Actually there is a reason they cut the cord quickly, because MD's believe it prevents jaundice. It is believed but not evidenced based, that waiting too long could allow an excess of red blood cells to thicken a baby's blood, possibly stressing the newborn's heart and breathing or even prompting jaundice or brain damage.

That's not true, but it's still deeply ingrained in medical academia and transferred to hospital culture. So they still do this, i don't think it's any big conspiracy, it's just routine as most care is done to a newborn in a hosptial. When parents ask they almost universally allow you to wait.


Ummm, yes, it **IS** evidence-based. Hopefully anyone working in the birth world is familiar with the Cochrane Database:

http://www.cochrane.org/reviews/en/ab004074.html


Now whether or not the bilirubin levels they consider to be clinically significant really ARE clinically significant, or merely skewed by decades of cord clamping and resulting skewed numbers, that's another matter. And certainly most people I work tend to err on the side of allowing the cord to fully pulsate. But the jaundice issue isn't just pulled from nowhere.

I'd also like to see some research on the bilirubin levels of babies born after unmedicated births with fully-pulsed cords, vs. the bilirubin levels of those who had epidurals/narcotics and allowed the cord to pulsate. So much of our research is skewed by studying ABNORMAL birth.
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#14 of 19 Old 08-16-2009, 09:13 PM - Thread Starter
 
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Well, this is what makes me think then, maybe there's actually something to jaundice that somehow benefits a baby. I mean, I just really cannot believe that the design is so flawed that babies would be born and have that need for the cord to be immediately clamped or else. How did we survive as a species if that were the case?

My second child actually did have some jaundice, and he was the one baby that I allowed the cord to stop pulsing before clamping. But, I was told it was the kind that was no big deal, would just go away on its own, and it did. it was the kind that starts later and then lasts longer, but they don't do anything to treat it. Our family doctor called it "breastmilk jaundice" but I don't know the right term for it. But, there was never any concern about it at all. Makes me wonder if there is something there. I am off to read the research I guess.

ETA: Actually I am not remembering now if it was actually "breastmilk jaundice" or not. All I remember is that no one was at all concerned about it, they didn't even monitor it or anything and it was all perfectly fine.
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#15 of 19 Old 08-16-2009, 09:30 PM
 
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Do you have to cut or clamp the cord in a twin birth before the second twin is born?

Lindsay: DS#1 (06/06) DD#1 (09/07) DS#2 (10/08) DD#2 (06/09). AND A BABY DUE NOVEMBER 2013

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#16 of 19 Old 08-16-2009, 10:38 PM
 
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Totally anectodal but all of my kids have had jaundice. The worse had her cord cut pretty quickly, my first was cut immediately, and my third we waited a good 10 minutes. Oddly she had the longest case of jaundice but was the only one who didnt need any treatment for it, as it was mild. She was jaundice for over 10 weeks-but again, her levels were low and treatment wasnt necessary. She was just a slightly more sleepy baby, which made those first couple of months much easier on me!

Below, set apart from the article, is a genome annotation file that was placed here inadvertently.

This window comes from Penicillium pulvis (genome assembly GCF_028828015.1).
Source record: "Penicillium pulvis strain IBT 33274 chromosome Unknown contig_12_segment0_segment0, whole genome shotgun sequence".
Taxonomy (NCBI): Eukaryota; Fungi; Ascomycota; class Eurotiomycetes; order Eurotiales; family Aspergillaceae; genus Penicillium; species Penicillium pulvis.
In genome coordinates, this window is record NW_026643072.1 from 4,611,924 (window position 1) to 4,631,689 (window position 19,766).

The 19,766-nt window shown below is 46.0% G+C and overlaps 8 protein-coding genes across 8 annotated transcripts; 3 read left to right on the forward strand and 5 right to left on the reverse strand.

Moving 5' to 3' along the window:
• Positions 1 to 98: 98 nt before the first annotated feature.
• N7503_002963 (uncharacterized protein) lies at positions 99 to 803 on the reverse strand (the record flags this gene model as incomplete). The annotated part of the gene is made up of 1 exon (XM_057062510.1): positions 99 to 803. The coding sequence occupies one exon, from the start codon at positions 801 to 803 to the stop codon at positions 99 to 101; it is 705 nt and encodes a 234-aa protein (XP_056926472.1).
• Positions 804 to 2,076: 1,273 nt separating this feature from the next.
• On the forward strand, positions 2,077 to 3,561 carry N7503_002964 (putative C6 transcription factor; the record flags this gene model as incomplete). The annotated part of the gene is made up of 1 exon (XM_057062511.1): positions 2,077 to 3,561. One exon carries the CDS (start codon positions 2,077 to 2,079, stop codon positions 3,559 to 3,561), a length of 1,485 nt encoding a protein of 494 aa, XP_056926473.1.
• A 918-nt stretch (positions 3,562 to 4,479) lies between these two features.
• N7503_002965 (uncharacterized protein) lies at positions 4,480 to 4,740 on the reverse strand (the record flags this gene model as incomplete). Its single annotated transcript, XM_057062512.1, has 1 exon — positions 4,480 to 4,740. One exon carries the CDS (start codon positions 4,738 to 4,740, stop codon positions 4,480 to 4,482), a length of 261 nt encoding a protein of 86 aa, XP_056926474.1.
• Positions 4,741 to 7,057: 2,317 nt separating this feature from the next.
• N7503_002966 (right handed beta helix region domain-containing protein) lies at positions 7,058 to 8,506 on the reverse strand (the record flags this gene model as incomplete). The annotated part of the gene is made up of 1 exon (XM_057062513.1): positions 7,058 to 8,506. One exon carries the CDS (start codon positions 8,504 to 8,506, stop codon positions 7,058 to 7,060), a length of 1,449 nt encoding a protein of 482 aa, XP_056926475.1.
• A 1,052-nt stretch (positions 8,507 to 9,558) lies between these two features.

My fourth also had his cut immediately, but he was a preemie so I think jaundice was expected.

Cari-mama to Eriq, Lile, Paikea, Kaidyn, and Mieke is here!! 2/9/10
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#17 of 19 Old 08-16-2009, 11:20 PM
 
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If they were truly concerned about jaundice, wouldn't they also be working hard to lower vacuum assisted births? That bruising increases jaundice. So they should be having more women birth upright or on all fours and provide doulas to lower the epidural rates.... but they only seem to let the "evidence" impact their practice when it also makes it faster/quicker/easier for the care provider!
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#18 of 19 Old 08-17-2009, 05:34 PM
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Quote:
Originally Posted by JessicaE View Post
Ummm, yes, it **IS** evidence-based. Hopefully anyone working in the birth world is familiar with the Cochrane Database:

http://www.cochrane.org/reviews/en/ab004074.html


Now whether or not the bilirubin levels they consider to be clinically significant really ARE clinically significant, or merely skewed by decades of cord clamping and resulting skewed numbers, that's another matter. And certainly most people I work tend to err on the side of allowing the cord to fully pulsate. But the jaundice issue isn't just pulled from nowhere.

I'd also like to see some research on the bilirubin levels of babies born after unmedicated births with fully-pulsed cords, vs. the bilirubin levels of those who had epidurals/narcotics and allowed the cord to pulsate. So much of our research is skewed by studying ABNORMAL birth.
Words right out of my mouth. According to my textbook the transient polycythemia resolves within 24 hours and does result in increased jaundice.
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#19 of 19 Old 08-17-2009, 05:38 PM - Thread Starter
 
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So, I'm confused now. Does delayed cord clamping result in increased levels of jaundice that ARE clinically significant OR deleterious in some way? Or not? Or no one knows for sure?